By: Taylor, James Benjamin ; [Coleman Jennings' Copy]

Price: $249.94

Quantity: 1 available

Book Condition: Very Good

248 pages; INSCRIBED and SIGNED by the author on ffep -- "To my dear Godson / Coleman Jennings ' with the author's / affectionate respect / Jas B Taylor / 10/3/39" OCLC 504593501 Edited by Henry O'Kelly Webber. With 25 illustrations. Toning to titlepage from laid-in news clipping (a review of the book from the Cape Times, Apr. 8, 1939), otherwise clean and secure in orignal brown cloth binding. James Benjamin Taylor (1860 – 1944) was a South African Randlord (Rand Baron). Jim B. Taylor followed a familiar late 19th century route to great wealth – diamonds in Kimberley, gold in Barberton and Pilgrim's Rest and ending up on the Witwatersrand in Johannesburg. He became a confidant of President Paul Kruger of the Zuid-Afrikaansche Republiek and acted as intermediary between Kruger's government and the mining industry, making him privy to the political machinations leading to the Jameson Raid and the Anglo-Boer War. Taylor began his endeavors in diamond broking by joining Alfred Beit, the leading diamond merchant in Kimberley, who had established a reputation for being scrupulously fair in all his business dealings. After a trip to London (his first) and engaging in a Grand Tour of the Continent, Taylor returned to Kimberley to find the recession of 1882 had financially crippled him. Shifting their attention to the Witwatersrand, Taylor and his business associates in the Corner Group made a second fortune in the gold mining industry. Taylor, having a keen insight into what was coming, left South Africa for Britain before the Jameson Raid and the Anglo-Boer War; however, after World War I Taylor returned to the Cape. Taylor's life encompassed riches and success, setbacks and resurrection, as well as adventure, hunting, fishing, and travel. The book is inscribed to Coleman Jennings, the son of Taylor's friend, gold mining colleague and fellow Randlord Hennen Jennings. Taylor In Chapter XII of this book, Taylor discusses the hiring of Hennen Jennings and the incredible contributions he made to the establishment, expansion and development of the Rand mines. James Hennen Jennings (1854-1920), a mining engineer, born at Hawesville, KY. After attending private schools in London and Derbyshire, England, Jennings returned to Kentucky and set up a lumber business, but soon wanted to further his engineeering education. He graduated from the Lawrence Scientific School of Harvard University in 1877 with the degree C.E. Jennings then headed West and worked in gold and quicksilver mines in California for the next ten years. In 1887 he went to Venezuela for another mining job. Finally, his talents as an innovative mining engineer, took him to South Africa. During 1889-1905 he was consulting engineer of H. Eckstein, in Johannesburg, and Wemher Beit, in London. In the rough and tumble of South Africa, he managed to keep out of John Hays Hammond's conspiracy to overthrow Kruger's government and to earn a fortune (the equivalent of about 10 million pounds in 2014) before he returned to America in 1905.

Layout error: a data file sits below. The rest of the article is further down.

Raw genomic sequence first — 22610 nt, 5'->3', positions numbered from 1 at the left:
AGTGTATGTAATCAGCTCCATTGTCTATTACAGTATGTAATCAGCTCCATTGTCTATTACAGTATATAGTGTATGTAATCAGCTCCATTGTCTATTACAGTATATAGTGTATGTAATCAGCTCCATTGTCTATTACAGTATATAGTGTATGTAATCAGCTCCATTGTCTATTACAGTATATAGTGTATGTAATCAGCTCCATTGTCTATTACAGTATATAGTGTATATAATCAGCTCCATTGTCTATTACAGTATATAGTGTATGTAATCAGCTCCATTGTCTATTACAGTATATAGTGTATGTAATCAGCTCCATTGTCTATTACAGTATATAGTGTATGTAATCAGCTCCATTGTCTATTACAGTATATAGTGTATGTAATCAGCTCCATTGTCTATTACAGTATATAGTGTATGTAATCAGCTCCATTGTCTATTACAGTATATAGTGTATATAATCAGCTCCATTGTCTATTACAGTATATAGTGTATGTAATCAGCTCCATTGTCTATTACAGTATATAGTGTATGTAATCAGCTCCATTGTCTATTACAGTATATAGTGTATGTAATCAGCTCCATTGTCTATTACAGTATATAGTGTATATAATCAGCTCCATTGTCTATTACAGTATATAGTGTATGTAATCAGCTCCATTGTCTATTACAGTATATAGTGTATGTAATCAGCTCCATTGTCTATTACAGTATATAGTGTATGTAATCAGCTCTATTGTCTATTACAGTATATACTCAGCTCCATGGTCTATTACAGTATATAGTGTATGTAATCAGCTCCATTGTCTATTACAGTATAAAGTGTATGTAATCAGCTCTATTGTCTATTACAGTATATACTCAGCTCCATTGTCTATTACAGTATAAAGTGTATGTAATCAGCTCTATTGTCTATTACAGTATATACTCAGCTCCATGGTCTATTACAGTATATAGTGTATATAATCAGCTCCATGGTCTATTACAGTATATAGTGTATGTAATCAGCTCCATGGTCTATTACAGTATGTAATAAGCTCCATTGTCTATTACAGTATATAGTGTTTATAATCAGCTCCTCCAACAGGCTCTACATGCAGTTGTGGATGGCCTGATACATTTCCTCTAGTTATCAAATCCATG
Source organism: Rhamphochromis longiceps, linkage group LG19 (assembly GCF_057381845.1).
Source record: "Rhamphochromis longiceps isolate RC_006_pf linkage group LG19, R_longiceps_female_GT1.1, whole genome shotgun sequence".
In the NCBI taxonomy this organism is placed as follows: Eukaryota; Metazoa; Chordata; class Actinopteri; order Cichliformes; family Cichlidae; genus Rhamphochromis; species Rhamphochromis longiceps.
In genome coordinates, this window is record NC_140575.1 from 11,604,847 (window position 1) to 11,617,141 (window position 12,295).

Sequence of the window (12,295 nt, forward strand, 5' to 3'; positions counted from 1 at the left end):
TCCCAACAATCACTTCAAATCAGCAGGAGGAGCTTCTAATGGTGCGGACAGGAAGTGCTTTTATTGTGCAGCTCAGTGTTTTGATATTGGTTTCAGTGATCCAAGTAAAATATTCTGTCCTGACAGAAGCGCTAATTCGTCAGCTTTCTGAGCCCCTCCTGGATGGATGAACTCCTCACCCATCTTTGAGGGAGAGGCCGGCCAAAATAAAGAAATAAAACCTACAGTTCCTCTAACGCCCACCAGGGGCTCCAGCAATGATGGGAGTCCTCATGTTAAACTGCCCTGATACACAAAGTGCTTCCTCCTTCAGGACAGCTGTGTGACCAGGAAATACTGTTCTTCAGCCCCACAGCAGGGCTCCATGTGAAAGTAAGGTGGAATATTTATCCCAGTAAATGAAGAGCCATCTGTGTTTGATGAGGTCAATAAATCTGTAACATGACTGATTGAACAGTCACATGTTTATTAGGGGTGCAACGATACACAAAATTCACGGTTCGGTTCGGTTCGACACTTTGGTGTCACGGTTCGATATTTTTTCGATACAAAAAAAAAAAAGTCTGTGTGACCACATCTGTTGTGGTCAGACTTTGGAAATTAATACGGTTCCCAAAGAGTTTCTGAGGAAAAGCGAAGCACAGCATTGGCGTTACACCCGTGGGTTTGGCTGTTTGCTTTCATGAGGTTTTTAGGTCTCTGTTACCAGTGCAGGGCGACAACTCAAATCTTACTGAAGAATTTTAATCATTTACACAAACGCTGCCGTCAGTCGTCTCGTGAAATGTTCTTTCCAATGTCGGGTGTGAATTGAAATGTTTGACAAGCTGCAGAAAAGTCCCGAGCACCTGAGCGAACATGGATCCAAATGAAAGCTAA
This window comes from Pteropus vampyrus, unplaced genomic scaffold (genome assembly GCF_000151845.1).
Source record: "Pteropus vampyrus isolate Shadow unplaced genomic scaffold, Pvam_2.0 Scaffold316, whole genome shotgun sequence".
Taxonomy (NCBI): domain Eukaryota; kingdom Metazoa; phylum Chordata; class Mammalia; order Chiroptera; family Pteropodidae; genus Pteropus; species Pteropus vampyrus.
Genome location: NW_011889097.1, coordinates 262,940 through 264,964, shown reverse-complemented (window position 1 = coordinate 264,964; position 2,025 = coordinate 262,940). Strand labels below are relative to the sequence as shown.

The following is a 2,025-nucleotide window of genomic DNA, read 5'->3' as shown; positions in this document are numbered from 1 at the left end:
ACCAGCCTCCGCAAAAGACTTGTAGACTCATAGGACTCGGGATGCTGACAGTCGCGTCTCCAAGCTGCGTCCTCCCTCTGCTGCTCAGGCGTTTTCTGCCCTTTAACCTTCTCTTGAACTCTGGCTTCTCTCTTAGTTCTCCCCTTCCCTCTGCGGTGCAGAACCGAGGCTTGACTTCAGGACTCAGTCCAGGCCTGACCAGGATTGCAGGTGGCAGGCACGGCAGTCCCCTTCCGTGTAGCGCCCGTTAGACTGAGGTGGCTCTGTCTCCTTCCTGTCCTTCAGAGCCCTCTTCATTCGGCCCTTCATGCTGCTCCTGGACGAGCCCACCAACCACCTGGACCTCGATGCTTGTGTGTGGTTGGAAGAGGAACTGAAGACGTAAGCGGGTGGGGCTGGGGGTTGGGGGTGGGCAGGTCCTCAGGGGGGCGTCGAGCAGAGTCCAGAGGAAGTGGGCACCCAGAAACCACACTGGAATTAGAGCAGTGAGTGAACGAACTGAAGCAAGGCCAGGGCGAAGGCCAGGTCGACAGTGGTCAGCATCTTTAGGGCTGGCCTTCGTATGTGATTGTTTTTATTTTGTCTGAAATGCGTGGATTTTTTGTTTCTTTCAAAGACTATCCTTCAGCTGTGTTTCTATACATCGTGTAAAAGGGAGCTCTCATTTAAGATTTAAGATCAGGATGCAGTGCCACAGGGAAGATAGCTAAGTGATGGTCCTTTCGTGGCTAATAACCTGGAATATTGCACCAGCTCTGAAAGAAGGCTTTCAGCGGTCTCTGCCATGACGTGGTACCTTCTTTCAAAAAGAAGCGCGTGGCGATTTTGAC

Author Name: Taylor, James Benjamin ; [Coleman Jennings' Copy]

Categories: Biography and Autobiography, Travel and Exploration, Economics and Business, African Studies,

Edition: First Edition

Publisher: London, Hutchinson & Co.: 1939

Binding: Hardcover

Book Condition: Very Good

Size: 8vo

Seller ID: 42406

Keywords: South Africa Diamond Industry Kimberley Gold Mining Witwatersrand Transvaal Randlords Rand Barons Hennen Jennings